The origins of manned flight in Australia are fairly well documented, but that doesn't stop some from arguing who was first. It all depends on what you call "manned flight".
The First Person in Australia to Leave the Ground Supported By Wings
This was Lawrance Hargrave, the pioneer whose box kite designs were the basis of several early powered aircraft. He was lifted about 5 metres from the ground by a tethered set of four box kites, in November 1894.
Remember, this was neither free flight nor powered flight.
First Manned, Free Flight in Australia
The first person to fly in an aircraft in Australia appears to have been George Augustine Taylor, at Narrabeen on December 5 1909. His aircraft was a glider based on Lawrence Hargraves' ideas (pictured at right).
Again, remember that this was not powered flight, which had already been achieved first by the Wright brothers six years earlier, in December 1903.
First Manned, Powered Flight in Australia
There are a number of contenders for this position.
The first successful takeoff occurred just four days after Taylor's glide, on December 9, 1909. Colin Defries, using an imported Wright biplane, flew at Victoria Park racecourse in Sydney. His flight covered just over 100 metres, not enough for Defries to demonstrate that the aircraft was flying under control. As is so often the case, whether you accept this as the first depends on what you call "flight".
The next attempt was by Fred Custance, flying a Bleriot monoplane imported by F.H. Jones, near the town of Bolivar in South Australia. This occurred on March 17, 1910, but was observed by only Jones and three others, and was not widely reported by the press.
However, the very next day, on March 18, 1910, Harry Houdini (more famous for his escapology), flew his French Voisin biplane at Digger's Rest, Victoria.
Unusually for the time, the event was recorded by a movie camera. Note that this film shows a later flight he undertook from Sydney, probably from Rosehill Racecourse
First Flight in an Australian Designed and Built Aircraft
There is less room for argument here. John Duigan (left) achieved this at Mia Mia, Victoria, in 1910, in an aeroplane built by himself and his brother Reginald. However, the exact date you use depends again on what you call "flight". The first attempt, on 16 July, is said to have covered only seven metres, not much more than the length of some loungerooms.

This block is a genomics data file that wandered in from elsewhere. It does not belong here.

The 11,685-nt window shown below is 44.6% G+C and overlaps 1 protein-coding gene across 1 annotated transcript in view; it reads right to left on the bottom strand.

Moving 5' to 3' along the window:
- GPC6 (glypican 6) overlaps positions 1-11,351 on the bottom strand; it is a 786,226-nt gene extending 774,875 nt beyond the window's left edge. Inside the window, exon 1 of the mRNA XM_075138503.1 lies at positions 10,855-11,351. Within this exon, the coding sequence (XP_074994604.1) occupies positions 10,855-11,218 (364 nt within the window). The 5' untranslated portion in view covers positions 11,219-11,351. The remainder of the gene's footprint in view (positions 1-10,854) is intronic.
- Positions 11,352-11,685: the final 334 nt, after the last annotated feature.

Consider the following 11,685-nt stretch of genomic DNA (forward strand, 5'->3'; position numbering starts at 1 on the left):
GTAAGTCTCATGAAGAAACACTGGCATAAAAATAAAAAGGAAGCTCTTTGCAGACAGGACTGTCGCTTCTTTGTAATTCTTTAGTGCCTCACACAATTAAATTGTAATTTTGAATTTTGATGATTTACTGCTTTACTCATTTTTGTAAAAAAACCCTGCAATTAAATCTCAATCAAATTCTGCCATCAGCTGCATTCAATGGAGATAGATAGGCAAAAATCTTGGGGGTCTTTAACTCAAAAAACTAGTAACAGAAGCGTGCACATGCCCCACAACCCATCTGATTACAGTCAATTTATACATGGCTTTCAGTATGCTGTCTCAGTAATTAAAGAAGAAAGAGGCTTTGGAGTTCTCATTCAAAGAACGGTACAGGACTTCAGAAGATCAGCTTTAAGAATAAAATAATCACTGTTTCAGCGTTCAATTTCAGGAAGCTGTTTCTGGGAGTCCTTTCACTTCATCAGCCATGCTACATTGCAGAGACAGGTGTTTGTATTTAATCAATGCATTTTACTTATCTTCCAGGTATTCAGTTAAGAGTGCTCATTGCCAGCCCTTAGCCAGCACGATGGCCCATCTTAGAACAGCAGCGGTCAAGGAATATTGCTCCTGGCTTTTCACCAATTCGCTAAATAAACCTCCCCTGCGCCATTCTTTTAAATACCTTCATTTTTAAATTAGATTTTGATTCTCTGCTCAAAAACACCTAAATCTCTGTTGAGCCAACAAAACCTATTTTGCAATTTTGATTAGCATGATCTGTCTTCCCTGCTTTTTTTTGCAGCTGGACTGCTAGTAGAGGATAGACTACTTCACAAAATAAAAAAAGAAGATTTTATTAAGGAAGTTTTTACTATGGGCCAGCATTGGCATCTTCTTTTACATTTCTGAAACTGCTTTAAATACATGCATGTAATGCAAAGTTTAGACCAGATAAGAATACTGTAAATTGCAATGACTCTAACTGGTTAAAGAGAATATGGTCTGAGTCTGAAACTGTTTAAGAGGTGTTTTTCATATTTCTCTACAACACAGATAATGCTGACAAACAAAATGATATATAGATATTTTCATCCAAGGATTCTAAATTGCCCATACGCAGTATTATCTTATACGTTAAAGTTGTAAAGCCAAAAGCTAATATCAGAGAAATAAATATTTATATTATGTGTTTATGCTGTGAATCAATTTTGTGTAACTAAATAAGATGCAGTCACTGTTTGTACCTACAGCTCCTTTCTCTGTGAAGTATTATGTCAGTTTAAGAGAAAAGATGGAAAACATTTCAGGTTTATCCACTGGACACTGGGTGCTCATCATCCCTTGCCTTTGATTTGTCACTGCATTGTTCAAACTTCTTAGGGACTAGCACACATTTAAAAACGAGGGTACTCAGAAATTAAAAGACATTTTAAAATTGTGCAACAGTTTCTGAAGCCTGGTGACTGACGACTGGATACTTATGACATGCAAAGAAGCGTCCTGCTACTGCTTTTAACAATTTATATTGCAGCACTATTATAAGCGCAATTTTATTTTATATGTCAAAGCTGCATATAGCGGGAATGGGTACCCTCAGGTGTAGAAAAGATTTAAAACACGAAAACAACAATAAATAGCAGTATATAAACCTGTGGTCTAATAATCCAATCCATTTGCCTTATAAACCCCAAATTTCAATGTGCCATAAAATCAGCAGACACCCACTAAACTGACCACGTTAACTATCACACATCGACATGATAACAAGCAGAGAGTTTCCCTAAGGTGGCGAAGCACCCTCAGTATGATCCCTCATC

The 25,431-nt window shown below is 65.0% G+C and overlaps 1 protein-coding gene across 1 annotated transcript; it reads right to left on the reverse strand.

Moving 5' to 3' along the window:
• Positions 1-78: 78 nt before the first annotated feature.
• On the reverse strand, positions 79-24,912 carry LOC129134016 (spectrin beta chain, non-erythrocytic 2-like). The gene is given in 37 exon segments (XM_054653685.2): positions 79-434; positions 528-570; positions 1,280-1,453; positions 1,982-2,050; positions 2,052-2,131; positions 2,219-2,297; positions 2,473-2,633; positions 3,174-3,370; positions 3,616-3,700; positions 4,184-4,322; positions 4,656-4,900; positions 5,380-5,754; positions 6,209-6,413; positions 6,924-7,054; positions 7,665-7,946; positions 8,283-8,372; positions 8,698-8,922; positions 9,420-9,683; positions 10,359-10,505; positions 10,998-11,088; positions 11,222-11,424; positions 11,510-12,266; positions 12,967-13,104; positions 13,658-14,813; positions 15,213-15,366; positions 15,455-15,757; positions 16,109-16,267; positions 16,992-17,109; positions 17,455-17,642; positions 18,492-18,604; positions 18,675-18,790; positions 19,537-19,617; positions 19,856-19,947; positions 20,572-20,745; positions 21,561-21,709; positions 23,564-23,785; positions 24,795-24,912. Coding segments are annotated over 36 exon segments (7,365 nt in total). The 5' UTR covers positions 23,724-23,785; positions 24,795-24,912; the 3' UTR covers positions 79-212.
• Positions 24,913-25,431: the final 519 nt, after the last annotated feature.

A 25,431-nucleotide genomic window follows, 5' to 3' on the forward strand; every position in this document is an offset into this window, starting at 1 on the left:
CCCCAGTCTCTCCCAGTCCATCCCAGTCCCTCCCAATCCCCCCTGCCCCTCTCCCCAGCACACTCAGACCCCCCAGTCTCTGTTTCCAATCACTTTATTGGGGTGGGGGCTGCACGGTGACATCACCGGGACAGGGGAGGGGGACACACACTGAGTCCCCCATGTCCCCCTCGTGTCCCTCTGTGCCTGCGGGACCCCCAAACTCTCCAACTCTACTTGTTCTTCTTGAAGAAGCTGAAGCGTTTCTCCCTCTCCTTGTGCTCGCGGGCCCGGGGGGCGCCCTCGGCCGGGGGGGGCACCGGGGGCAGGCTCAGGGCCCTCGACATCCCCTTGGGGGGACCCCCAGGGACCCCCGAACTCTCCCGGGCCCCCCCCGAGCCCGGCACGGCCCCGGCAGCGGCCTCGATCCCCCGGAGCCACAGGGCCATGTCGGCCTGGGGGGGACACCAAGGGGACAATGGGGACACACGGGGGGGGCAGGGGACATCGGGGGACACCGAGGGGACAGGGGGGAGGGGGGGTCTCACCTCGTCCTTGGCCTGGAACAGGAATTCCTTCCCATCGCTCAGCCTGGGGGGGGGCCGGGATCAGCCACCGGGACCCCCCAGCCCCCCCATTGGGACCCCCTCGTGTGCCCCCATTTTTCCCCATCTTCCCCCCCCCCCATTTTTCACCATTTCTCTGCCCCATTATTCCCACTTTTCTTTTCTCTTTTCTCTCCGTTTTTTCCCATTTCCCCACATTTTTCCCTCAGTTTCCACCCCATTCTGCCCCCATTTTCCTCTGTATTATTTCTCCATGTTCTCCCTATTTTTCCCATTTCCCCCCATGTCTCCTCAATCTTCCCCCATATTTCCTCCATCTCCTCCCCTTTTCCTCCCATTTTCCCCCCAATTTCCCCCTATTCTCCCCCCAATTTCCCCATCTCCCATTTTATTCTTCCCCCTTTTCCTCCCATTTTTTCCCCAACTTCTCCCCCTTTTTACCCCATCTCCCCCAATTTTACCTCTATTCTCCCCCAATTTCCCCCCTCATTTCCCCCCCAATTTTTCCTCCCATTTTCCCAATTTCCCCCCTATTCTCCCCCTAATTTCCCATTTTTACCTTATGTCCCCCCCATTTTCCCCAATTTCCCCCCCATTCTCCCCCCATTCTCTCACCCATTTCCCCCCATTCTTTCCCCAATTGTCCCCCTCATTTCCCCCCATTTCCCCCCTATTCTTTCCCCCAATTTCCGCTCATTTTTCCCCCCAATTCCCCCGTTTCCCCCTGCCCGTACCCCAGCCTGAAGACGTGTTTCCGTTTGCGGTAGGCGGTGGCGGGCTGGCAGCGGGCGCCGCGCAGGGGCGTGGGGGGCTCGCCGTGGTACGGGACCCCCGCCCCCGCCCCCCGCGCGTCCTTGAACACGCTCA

After some further work, the aircraft flew again on October 7, 1910, this time a more creditable distance of 178 metres.
See John Duigan's biography for more details.
In 1910, Sydney Smith arrived in Australia, to sell British Bristol Boxkite bitplanes (as pictured at right) to Australian defence forces. After arrival in Perth, a pilot in his team, Joseph Hammond (a New Zealander - probably the one in overalls, at right), performed a test flight of one of the Boxkites, on January 3, 1911. This demonstration is said to have been a major inspiration for the young Norman Brearley, the founder of W.A. Airways, to take up flying.
First Flight of a Western Australian Designed and Built Aircraft
No account of the history of aviation in W.A. befween the wars would be complete without a mention of the design, construction and successful operation of the state's first designed and manufactured aeroplane, the "Silver Centenary"
The Silver Centenary was the achievement of Selby Ford, a mechanically talented resident of the town of Beverley. His "day job" was the maintenance of the local electrical power station, one well suited to his leanings but which left him in need of further challenges. Over the period 1928 to 1930, based on no more than a sketch outline, he constructed a single-engine, two-seater biplane.
When test flown, it was found to be well constructed and stable in the air, and was flown to Perth for demonstrations. But, not having any formal design plans to back up its reliability, it did not qualify for an Certificate of Airworthiness, so was retired to storage in 1933.
However, in 1967 a museum was opened in Beverley with the Silver Centenary its central display. Then in 2006, Rod Edwards (a member of Selby Ford's family) had the idea of restoring and flying the aircraft. Before he commenced, he found out how to obtain a Certificate of Airworthiness, and with the help of Rob Felton (a professional aircraft builder and restorer) the Silver Centenary was restored and back in the air in August 2007.